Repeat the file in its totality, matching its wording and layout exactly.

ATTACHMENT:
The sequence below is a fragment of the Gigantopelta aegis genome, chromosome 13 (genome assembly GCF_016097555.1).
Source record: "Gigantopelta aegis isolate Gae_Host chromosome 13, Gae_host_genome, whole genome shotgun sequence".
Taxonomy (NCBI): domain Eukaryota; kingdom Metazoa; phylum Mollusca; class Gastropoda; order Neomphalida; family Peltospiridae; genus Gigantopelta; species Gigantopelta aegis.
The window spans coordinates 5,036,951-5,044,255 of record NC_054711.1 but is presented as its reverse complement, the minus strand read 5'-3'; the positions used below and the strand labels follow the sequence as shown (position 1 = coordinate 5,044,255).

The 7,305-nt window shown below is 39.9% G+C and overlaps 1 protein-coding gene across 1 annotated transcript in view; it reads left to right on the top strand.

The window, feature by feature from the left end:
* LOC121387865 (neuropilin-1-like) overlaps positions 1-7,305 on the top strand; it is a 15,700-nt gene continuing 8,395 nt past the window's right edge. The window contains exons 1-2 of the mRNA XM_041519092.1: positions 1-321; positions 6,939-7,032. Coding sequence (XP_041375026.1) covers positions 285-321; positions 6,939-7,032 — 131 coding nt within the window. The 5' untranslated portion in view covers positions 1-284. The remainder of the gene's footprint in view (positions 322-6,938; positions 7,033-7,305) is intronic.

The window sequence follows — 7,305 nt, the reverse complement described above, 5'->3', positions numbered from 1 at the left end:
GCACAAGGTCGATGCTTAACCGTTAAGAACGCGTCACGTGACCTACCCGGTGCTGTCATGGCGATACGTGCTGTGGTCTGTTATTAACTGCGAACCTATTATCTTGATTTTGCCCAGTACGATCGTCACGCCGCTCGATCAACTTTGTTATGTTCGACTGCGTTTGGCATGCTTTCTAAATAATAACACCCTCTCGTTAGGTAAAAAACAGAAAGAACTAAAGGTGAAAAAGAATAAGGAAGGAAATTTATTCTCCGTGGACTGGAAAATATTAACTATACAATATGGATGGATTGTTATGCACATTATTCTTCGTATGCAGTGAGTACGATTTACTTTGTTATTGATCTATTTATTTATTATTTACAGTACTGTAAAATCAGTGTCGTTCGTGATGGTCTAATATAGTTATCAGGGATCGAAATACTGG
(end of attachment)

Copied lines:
The sequence below is a fragment of the Gigantopelta aegis genome, chromosome 13 (genome assembly GCF_016097555.1).
Source record: "Gigantopelta aegis isolate Gae_Host chromosome 13, Gae_host_genome, whole genome shotgun sequence".
Taxonomy (NCBI): domain Eukaryota; kingdom Metazoa; phylum Mollusca; class Gastropoda; order Neomphalida; family Peltospiridae; genus Gigantopelta; species Gigantopelta aegis.
The window spans coordinates 5,036,951-5,044,255 of record NC_054711.1 but is presented as its reverse complement, the minus strand read 5'-3'; the positions used below and the strand labels follow the sequence as shown (position 1 = coordinate 5,044,255).

The 7,305-nt window shown below is 39.9% G+C and overlaps 1 protein-coding gene across 1 annotated transcript in view; it reads left to right on the top strand.

The window, feature by feature from the left end:
* LOC121387865 (neuropilin-1-like) overlaps positions 1-7,305 on the top strand; it is a 15,700-nt gene continuing 8,395 nt past the window's right edge. The window contains exons 1-2 of the mRNA XM_041519092.1: positions 1-321; positions 6,939-7,032. Coding sequence (XP_041375026.1) covers positions 285-321; positions 6,939-7,032 — 131 coding nt within the window. The 5' untranslated portion in view covers positions 1-284. The remainder of the gene's footprint in view (positions 322-6,938; positions 7,033-7,305) is intronic.

The window sequence follows — 7,305 nt, the reverse complement described above, 5'->3', positions numbered from 1 at the left end:
GCACAAGGTCGATGCTTAACCGTTAAGAACGCGTCACGTGACCTACCCGGTGCTGTCATGGCGATACGTGCTGTGGTCTGTTATTAACTGCGAACCTATTATCTTGATTTTGCCCAGTACGATCGTCACGCCGCTCGATCAACTTTGTTATGTTCGACTGCGTTTGGCATGCTTTCTAAATAATAACACCCTCTCGTTAGGTAAAAAACAGAAAGAACTAAAGGTGAAAAAGAATAAGGAAGGAAATTTATTCTCCGTGGACTGGAAAATATTAACTATACAATATGGATGGATTGTTATGCACATTATTCTTCGTATGCAGTGAGTACGATTTACTTTGTTATTGATCTATTTATTTATTATTTACAGTACTGTAAAATCAGTGTCGTTCGTGATGGTCTAATATAGTTATCAGGGATCGAAATACTGG